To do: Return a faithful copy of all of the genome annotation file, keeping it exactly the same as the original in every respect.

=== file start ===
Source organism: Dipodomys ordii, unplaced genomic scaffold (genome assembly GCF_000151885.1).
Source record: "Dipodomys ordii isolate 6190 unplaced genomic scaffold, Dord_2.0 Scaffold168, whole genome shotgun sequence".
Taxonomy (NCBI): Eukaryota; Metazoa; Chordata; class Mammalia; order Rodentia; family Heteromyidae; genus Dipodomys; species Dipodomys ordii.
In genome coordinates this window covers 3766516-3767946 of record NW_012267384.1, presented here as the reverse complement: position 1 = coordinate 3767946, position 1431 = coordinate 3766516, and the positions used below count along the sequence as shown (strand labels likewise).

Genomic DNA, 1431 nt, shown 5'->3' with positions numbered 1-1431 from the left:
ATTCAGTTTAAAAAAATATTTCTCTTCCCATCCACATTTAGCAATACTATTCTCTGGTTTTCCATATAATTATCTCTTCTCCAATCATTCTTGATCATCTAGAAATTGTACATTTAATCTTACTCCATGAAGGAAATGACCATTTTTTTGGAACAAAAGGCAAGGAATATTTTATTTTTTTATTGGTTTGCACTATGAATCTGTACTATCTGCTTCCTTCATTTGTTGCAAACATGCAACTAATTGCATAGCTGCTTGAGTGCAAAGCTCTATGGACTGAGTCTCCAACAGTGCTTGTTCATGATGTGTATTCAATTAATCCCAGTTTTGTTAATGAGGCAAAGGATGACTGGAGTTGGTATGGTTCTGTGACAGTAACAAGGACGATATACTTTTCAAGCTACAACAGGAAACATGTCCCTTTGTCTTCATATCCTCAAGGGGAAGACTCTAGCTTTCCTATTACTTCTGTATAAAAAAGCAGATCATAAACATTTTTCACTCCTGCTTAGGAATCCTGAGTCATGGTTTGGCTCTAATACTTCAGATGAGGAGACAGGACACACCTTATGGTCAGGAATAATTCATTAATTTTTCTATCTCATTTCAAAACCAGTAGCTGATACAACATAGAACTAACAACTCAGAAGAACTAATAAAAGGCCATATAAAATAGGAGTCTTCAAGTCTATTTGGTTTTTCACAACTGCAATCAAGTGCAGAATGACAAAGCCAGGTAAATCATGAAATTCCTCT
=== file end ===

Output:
Source organism: Dipodomys ordii, unplaced genomic scaffold (genome assembly GCF_000151885.1).
Source record: "Dipodomys ordii isolate 6190 unplaced genomic scaffold, Dord_2.0 Scaffold168, whole genome shotgun sequence".
Taxonomy (NCBI): Eukaryota; Metazoa; Chordata; class Mammalia; order Rodentia; family Heteromyidae; genus Dipodomys; species Dipodomys ordii.
In genome coordinates this window covers 3766516-3767946 of record NW_012267384.1, presented here as the reverse complement: position 1 = coordinate 3767946, position 1431 = coordinate 3766516, and the positions used below count along the sequence as shown (strand labels likewise).

Genomic DNA, 1431 nt, shown 5'->3' with positions numbered 1-1431 from the left:
ATTCAGTTTAAAAAAATATTTCTCTTCCCATCCACATTTAGCAATACTATTCTCTGGTTTTCCATATAATTATCTCTTCTCCAATCATTCTTGATCATCTAGAAATTGTACATTTAATCTTACTCCATGAAGGAAATGACCATTTTTTTGGAACAAAAGGCAAGGAATATTTTATTTTTTTATTGGTTTGCACTATGAATCTGTACTATCTGCTTCCTTCATTTGTTGCAAACATGCAACTAATTGCATAGCTGCTTGAGTGCAAAGCTCTATGGACTGAGTCTCCAACAGTGCTTGTTCATGATGTGTATTCAATTAATCCCAGTTTTGTTAATGAGGCAAAGGATGACTGGAGTTGGTATGGTTCTGTGACAGTAACAAGGACGATATACTTTTCAAGCTACAACAGGAAACATGTCCCTTTGTCTTCATATCCTCAAGGGGAAGACTCTAGCTTTCCTATTACTTCTGTATAAAAAAGCAGATCATAAACATTTTTCACTCCTGCTTAGGAATCCTGAGTCATGGTTTGGCTCTAATACTTCAGATGAGGAGACAGGACACACCTTATGGTCAGGAATAATTCATTAATTTTTCTATCTCATTTCAAAACCAGTAGCTGATACAACATAGAACTAACAACTCAGAAGAACTAATAAAAGGCCATATAAAATAGGAGTCTTCAAGTCTATTTGGTTTTTCACAACTGCAATCAAGTGCAGAATGACAAAGCCAGGTAAATCATGAAATTCCTCT